I love the unsexy station wagon as you get the space of an SUV without the bigger fuel bill. And a station wagon does drive more like a regular sedan. Some new SUV-station wagon cross-over models (i.e. Ford Edge, Chrysler Pacifica) looked promising, but none had the reliability or fuel efficiency we were looking for.
Decent fuel economy was important. We looked at the hybrids, but they are very pricey, even considering California State tax incentives and a donation from work to drive a hybrid.
Reliability was key. We used Consumer Reports as the deciding factor. Many American brands and models were quickly excluded. Also the Volkswagen Passat Wagon was no match because of its poor reliability.
Leather, satellite radio, a navigation system were not a high priority. We were ok with the basic luxury model.
A short list of models we liked included (in order of preference):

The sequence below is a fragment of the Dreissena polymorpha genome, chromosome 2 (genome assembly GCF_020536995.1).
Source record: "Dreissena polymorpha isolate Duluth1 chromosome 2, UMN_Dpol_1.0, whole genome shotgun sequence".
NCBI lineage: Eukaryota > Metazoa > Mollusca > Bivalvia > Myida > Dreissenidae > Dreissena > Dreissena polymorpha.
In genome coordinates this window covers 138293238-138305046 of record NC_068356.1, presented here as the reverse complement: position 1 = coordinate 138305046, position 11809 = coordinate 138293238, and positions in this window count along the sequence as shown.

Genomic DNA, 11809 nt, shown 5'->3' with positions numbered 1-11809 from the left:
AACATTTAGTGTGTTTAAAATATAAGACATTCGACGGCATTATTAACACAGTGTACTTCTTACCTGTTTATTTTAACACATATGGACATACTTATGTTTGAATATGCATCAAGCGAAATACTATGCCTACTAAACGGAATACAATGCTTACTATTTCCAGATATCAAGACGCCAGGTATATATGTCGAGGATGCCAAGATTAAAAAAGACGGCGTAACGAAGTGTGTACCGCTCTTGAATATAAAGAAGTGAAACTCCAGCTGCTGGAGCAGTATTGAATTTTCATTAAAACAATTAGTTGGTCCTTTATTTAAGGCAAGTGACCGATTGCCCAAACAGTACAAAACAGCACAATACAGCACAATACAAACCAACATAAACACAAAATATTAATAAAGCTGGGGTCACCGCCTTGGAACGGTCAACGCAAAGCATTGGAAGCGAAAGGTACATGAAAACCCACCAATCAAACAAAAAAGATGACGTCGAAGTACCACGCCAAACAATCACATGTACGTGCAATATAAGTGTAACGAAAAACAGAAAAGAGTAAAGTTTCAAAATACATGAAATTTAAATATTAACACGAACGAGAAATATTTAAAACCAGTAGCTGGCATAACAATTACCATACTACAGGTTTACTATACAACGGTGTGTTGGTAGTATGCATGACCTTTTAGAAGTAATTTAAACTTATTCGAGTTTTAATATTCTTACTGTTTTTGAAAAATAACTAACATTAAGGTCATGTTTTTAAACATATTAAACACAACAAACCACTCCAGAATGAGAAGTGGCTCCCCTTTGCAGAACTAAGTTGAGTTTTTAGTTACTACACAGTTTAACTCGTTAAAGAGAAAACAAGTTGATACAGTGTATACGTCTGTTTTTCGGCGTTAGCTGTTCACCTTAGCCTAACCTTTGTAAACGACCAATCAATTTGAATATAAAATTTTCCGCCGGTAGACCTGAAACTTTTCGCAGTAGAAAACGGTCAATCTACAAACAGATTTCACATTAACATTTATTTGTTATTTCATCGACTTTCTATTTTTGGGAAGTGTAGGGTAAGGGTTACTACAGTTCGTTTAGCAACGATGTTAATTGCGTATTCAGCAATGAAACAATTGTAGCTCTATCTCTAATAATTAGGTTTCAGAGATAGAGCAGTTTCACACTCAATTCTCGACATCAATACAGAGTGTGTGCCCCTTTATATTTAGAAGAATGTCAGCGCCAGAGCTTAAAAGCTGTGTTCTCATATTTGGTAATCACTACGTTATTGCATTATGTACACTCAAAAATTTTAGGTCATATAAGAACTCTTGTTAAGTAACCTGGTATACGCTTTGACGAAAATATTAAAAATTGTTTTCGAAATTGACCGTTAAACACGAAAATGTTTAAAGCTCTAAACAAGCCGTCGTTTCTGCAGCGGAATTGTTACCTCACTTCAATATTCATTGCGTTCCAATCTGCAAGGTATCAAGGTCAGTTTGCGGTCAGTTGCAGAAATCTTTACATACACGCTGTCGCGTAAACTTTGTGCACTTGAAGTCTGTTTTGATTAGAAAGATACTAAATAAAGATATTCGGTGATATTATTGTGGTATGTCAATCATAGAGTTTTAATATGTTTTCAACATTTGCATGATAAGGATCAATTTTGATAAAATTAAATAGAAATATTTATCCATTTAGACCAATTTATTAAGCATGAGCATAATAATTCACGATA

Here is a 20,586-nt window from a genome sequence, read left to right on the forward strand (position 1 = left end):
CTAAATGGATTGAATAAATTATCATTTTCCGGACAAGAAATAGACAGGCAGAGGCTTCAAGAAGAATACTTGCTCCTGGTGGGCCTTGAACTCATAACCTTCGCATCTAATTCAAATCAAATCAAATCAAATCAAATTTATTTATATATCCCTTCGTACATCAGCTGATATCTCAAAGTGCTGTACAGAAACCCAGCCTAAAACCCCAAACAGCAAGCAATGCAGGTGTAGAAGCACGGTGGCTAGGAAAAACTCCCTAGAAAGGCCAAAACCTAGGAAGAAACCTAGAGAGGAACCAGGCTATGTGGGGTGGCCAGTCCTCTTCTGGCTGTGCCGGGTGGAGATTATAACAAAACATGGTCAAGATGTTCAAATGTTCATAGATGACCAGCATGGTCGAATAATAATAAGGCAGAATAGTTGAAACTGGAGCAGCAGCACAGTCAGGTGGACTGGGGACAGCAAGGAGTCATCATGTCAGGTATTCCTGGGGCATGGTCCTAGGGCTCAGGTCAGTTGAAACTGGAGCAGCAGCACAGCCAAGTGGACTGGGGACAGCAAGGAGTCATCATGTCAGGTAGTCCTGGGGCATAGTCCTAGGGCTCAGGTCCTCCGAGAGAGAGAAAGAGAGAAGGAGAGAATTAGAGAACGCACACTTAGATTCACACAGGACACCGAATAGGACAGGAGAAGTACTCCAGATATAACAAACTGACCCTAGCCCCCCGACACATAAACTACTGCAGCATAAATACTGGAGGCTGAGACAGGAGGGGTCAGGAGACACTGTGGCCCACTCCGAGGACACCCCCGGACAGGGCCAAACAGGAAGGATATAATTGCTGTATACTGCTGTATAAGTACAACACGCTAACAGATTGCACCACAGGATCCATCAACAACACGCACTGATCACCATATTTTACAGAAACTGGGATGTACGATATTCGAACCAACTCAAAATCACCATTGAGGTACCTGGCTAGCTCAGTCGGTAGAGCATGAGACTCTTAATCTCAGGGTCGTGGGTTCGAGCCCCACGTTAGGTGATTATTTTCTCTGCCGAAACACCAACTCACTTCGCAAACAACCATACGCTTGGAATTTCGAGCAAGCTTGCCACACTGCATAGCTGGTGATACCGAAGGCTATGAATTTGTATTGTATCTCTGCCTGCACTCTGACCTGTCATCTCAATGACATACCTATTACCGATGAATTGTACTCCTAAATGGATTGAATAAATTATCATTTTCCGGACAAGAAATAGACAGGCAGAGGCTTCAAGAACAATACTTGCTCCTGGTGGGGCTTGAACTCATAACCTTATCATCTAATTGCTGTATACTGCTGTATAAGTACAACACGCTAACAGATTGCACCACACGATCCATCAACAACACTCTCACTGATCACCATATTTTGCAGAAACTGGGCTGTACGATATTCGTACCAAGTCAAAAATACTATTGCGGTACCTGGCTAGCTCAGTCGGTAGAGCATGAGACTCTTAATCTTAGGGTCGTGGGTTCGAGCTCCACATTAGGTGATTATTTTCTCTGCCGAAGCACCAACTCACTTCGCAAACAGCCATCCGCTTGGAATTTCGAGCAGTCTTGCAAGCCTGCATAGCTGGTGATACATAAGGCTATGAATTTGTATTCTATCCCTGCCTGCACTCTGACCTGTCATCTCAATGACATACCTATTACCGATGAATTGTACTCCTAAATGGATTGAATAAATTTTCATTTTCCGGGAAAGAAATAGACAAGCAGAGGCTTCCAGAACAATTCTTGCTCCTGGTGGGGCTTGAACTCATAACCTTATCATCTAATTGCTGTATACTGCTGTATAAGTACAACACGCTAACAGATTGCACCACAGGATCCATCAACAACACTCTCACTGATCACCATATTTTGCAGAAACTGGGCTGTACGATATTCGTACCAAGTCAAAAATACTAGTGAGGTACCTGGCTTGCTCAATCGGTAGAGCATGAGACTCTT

- Volvo V70
- Subaru Legacy Wagon
- Subaru Outback
- Subaru Forrester
- Honda Odyssey
- Toyota Sienna
- Volvo V50
New cars lose a lot of value when you drive them off the lot. So we decided to look for a nice used car. We priced them out in a spreadsheet with information from Kelley Blue Book. The price varies a lot when you consider buying a used car: mileage, engine differences, different luxury models, etc. Take a look at the spreadsheet below to give you an idea how much the price drops.
Carfacts helped us screen for a good used one and avoid the ones used as a rental car, the ones which changed hands a lot or were imported from the East coast.
A negotiating tip from a friend helped us close a good deal: think of the price as all-included: i.e. if the price is $25,000, make that the price you want to drive the car off the lot, including the 8.25% sales tax, registration and other fees.
Here is our new used, 21-28MPG, 5-star safety rated, curtain air-bagged Volvo V70:
Technorati: Volvo V70 Honda Subaru Carfacts Kelley Blue B Consumer Reports